Modern materials such as nylon and plastic replaced these older leather wading brogues and offered several advantages mainly in drying faster and being much lighter. The modern materials did not absorb water as readily. They also seem to be built to fall apart.
I have another friend that has a pair of Weinbrenner wading boots that are going on 15 years… not me though… my odyssey has been one of puzzling failures. I worked in the fly tackle industry for over 15 years, so I have seen some downright strange things.
Take sizing for instance. Shoes and boots are formed around lasts. These come in different sizes so that the appropriate size boots can be formed over them. Back when I made medieval footwear, I had every customer form a molding of his or her foot by wrapping duct tape around their foot while wearing an old sock. This assured a good model. American boot manufacturers had standard sizing for boots with only slight variances. When wading boot manufacturer was farmed out to China some odd discrepancies became apparent. I always stocked a few larger sizes in the fly shops I ran: size 14 and 15 to be exact. On several occasions I had professional basketball players as customers. They would attempt to try on the boots, but usually could not get them on. The larger sizes were too narrow. The Chinese it seemed, had no experience manufacturing footwear this big, and as I imagined it, used a local tall teenage kid for a foot model. Admittedly, most of those sizing problems have since been rectified, but years ago, buying a wading boot for anyone with wider or longer feet was an adventure.
Another advent of farming out the production was that of quality control. It is easy to spec the materials and construction design for a pair of boots, but if one does not have on-site quality control in China, strange things can happen. Take the case of a group of friends who found a deal on a major manufacturer’s wading boot (one of the best designed boot ever) at a discount outlet that sold overstock at cut-rate prices. They all thought they were getting a great deal. They each bought several pairs. I remember warning them that there was going to be something defective about those boots, and that the manufacturer had dumped a whole numbered lot at cost for a good reason. The reason was soon discovered. On a steelhead river in Washington State my friend donned his boots for the first time and walked into the water to make his initial cast. He never made it. He wondered what that white thing was that was floating slowly downstream of him, then he began to slip on the rocks. Yup…. The felt soles had fallen off after less than a minute in the water. Seems that the Chinese factory ran out of ‘#1 American expensive glue,’ and substituted something such as Elmer’s glue… which is water soluble.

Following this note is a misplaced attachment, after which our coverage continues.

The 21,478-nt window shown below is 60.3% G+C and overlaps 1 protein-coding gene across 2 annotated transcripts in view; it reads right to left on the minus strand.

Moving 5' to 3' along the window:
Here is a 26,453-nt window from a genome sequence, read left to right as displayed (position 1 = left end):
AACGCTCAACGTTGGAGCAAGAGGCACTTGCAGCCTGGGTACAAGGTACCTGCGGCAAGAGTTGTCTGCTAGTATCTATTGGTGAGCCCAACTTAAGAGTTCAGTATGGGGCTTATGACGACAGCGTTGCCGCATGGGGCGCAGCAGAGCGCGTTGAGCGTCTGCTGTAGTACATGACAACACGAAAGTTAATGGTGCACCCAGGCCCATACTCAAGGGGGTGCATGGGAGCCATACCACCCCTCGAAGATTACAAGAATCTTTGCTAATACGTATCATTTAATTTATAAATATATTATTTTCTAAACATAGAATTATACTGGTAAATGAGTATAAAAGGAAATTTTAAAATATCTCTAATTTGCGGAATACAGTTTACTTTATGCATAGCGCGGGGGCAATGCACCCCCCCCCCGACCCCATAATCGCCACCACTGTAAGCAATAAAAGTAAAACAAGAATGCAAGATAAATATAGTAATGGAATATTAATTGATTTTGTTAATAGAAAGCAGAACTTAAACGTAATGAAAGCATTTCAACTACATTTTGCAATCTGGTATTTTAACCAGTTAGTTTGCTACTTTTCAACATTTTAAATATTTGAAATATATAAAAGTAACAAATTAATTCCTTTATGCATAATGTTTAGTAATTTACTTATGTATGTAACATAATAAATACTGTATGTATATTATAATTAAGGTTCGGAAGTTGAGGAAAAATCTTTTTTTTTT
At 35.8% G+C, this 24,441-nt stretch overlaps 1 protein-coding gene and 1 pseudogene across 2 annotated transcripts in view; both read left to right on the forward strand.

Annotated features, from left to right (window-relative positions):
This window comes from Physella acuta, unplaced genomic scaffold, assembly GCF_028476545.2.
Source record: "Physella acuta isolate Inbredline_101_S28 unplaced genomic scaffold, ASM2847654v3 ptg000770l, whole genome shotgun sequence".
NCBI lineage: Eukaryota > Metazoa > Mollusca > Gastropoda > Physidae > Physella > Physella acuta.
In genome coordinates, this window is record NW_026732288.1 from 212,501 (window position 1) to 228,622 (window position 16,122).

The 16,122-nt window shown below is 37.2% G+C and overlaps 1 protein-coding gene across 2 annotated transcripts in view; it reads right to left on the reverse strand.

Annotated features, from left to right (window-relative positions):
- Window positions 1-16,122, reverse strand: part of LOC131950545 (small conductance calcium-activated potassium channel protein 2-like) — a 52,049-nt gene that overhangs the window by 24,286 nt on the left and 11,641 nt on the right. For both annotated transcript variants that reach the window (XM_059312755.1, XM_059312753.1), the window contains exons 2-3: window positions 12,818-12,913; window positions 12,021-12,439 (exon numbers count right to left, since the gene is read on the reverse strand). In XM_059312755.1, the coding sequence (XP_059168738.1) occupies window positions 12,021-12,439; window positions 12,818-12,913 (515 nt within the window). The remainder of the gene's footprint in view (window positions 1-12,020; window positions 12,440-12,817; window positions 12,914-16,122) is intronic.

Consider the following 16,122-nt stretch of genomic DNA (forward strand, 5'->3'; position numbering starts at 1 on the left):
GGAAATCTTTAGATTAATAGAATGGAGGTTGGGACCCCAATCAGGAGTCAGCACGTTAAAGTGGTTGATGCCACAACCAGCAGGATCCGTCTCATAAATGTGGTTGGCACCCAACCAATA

Another innovation that is amazing is the replacement of felt by vibram and studs, or by soft rubber that grips the rocks. Felt is still the best all-around material for wading, but it has a few disadvantages. For one, it absorbs water and invasive organisms, and taking forever to dry, provides the perfect vector for spreading those unwanted flora and fauna. Felt is also awful for hiking on slippery mud banks or clay. They almost guarantee that at some point the angler will end up ass over teakettle and covered in mud. Snow adds another dimension as I discovered one day while walking across a field to a lake in late December, the snow packing on the soles and collecting exactly like making a snowman, and finally forming two foot high and two foot wide blocks on my feet which made me walk like the Frankenstein monster before I collapsed into a snow bank.